Saturday, 11 February 2012

The call of the wild: not always irresistible

The great outdoors is a challenging place. Misty, always an outdoor cat, has had particular cause to make that observation recently.

He has, as I’ve pointed out before, become much more affectionate recently, even on a few occasions coming to lie on my legs while I’m watching Boardwalk Empire, for instance, a huge improvement over his earlier inclination to limit all interaction with me to the occasional scratch when he wanted my attention, followed up with a bite if I didn’t respond quickly enough.

He’s even taken to sleeping on our bed at night again, not something he ever used to do, regarding it as a waste of time when he could have been out terrorising — usually briefly and horrifically — the local population of small rodents. But it’s clear that this tendency to curl up with us may not be entirely motivated by affection.

In his new mild-mannered persona, Misty no longer nips my ankles when he wants to go out. These days he just sits quietly and patiently by the back door until we wake up to his needs and slide the door open. The other day, though, when the blast of cold air hit him he started back, took a look at the treacherously gentle white blanket on the ground, turned and fled.

He hadn’t altogether understood the situation though. A few minutes later I found him by the front door. Presumably his thinking was that if leaving by the back door only led him into this unpleasant snow stuff, which had insolently turned up without so much as a by your leave, he’d try a different door in the hope that on that side of the house the world had a more benign aspect. 

Imagine his disappointment when he found this wasn’t the case. He gave me a filthy look, as though to say he’d expected more of me. ‘This is no better than the other side, you poor fool,’ he seemed to be saying, ‘did you think I’d put up with this kind of behaviour at the front of the house having already rejected it at the back?’ Fortunately, in his new mild incarnation he didn’t resort to violence to express his displeasure as he most certainly would have done a few months ago.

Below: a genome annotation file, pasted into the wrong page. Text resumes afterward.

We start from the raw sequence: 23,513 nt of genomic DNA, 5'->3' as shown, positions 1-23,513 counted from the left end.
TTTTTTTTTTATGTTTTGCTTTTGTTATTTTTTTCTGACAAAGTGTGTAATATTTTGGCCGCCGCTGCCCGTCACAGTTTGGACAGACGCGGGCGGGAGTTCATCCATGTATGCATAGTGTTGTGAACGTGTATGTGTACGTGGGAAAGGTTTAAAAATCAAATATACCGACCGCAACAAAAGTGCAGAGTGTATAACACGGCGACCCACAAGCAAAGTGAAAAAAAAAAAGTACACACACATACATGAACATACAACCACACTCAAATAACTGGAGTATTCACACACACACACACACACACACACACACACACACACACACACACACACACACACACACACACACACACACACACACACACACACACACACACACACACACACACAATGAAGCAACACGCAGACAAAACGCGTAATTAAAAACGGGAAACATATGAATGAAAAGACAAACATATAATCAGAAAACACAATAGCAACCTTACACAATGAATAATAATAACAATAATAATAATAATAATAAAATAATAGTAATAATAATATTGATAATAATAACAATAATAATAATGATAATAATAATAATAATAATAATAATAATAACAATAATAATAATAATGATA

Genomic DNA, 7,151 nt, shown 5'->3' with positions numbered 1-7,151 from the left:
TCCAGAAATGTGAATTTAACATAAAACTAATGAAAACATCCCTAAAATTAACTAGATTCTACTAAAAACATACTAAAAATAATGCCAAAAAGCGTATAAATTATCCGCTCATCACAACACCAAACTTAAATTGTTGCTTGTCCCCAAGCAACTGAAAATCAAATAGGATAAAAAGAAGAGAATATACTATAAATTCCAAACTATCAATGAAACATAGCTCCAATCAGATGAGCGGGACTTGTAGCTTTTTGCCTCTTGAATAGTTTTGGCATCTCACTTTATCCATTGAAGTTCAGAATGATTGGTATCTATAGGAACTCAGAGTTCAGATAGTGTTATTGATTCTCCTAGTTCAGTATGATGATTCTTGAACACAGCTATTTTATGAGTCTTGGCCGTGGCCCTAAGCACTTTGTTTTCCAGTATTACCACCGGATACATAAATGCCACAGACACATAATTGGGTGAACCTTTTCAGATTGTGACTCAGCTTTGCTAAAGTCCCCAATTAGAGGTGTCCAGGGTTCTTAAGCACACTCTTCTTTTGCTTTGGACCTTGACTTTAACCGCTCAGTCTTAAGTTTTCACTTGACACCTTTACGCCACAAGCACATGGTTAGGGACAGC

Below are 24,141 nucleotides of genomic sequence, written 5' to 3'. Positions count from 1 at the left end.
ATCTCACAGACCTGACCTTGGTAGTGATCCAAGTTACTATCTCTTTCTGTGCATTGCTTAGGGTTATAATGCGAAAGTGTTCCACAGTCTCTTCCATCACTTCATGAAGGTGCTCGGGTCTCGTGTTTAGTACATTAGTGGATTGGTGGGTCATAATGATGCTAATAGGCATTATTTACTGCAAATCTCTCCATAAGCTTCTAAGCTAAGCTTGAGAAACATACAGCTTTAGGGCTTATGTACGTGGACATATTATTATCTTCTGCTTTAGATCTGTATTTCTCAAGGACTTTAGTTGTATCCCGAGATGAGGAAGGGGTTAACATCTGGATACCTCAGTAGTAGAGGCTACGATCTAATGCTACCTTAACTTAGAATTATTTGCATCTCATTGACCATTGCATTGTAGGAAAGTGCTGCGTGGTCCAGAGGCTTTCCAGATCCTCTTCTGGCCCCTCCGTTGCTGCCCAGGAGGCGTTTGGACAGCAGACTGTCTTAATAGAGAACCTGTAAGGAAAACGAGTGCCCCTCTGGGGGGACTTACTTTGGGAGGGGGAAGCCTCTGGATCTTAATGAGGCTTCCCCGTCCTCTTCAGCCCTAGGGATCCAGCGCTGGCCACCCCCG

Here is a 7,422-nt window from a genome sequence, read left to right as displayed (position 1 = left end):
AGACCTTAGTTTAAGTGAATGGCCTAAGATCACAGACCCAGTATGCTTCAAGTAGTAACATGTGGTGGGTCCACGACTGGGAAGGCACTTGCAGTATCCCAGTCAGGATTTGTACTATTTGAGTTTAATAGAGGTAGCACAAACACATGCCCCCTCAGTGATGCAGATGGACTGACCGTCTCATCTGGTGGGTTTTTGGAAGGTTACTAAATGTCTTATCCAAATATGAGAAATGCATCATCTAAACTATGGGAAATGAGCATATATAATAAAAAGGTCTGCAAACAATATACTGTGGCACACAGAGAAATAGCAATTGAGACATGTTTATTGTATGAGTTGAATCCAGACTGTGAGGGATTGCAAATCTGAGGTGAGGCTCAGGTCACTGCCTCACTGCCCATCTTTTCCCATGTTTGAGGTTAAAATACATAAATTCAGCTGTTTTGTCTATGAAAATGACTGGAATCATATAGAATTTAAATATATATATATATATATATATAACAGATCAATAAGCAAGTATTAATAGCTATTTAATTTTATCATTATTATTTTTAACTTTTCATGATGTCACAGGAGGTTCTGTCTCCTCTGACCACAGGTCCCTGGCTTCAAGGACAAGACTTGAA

Instead, with unwonted gentleness he resigned himself to becoming, temporarily at least, a house cat. 

It's safer indoors. 
Though I’m not sure I'd look for comfort where he does
And I’ve discovered that it wasn’t just a white threat he was avoiding, but a black one too: his nemesis, the black cat that roams this neighbourhood, has been giving him a bad time. Misty is one of the largest cats it has been my pleasure to know, but size isn’t everything, and the black is, sadly, more than a match for him. The other day Misty came back badly clawed and bitten under his jaw. 

Such is his dominance over me that I didn’t even think ‘ha! a touch of your own medicine, my lad. May it be a lesson to you.’ Oh no. I immediately agreed with Danielle that veterinary treatment was a must, and urgent, with no expense spared. The antibiotics and painkillers have done a wonderful job apparently, even causing him twice to vomit on newly changed bedclothes, but hey, that's all part of the delight of cat ownership.

These days he goes outside rarely, sometimes only when we push him out (I don’t know why I saw ‘we’: Danielle’s the only one with the courage to treat him that way, the only one who has inspired enough respect in him that he doesn’t treat her with the highly effective viciousness he would inflict on me if I tried that kind of thing). Or occasionally he goes out with Janka: nothing like a dog, Misty seems to feel, to make good tracks to step in through the snow. 

To say nothing of how effective a large black protector is at at keeping a vile black interloper at bay.

Misty's protector. But she likes the snow


Anonymous said...

Even if I don't share your enthusiasm for cats and dogs, I entirely share your enthusiasm for Boardwalk Empire. Would you call it a suitable heir to The Sopranos?


David Beeson said...

We're really enjoying - and yes it's a most worthy heir!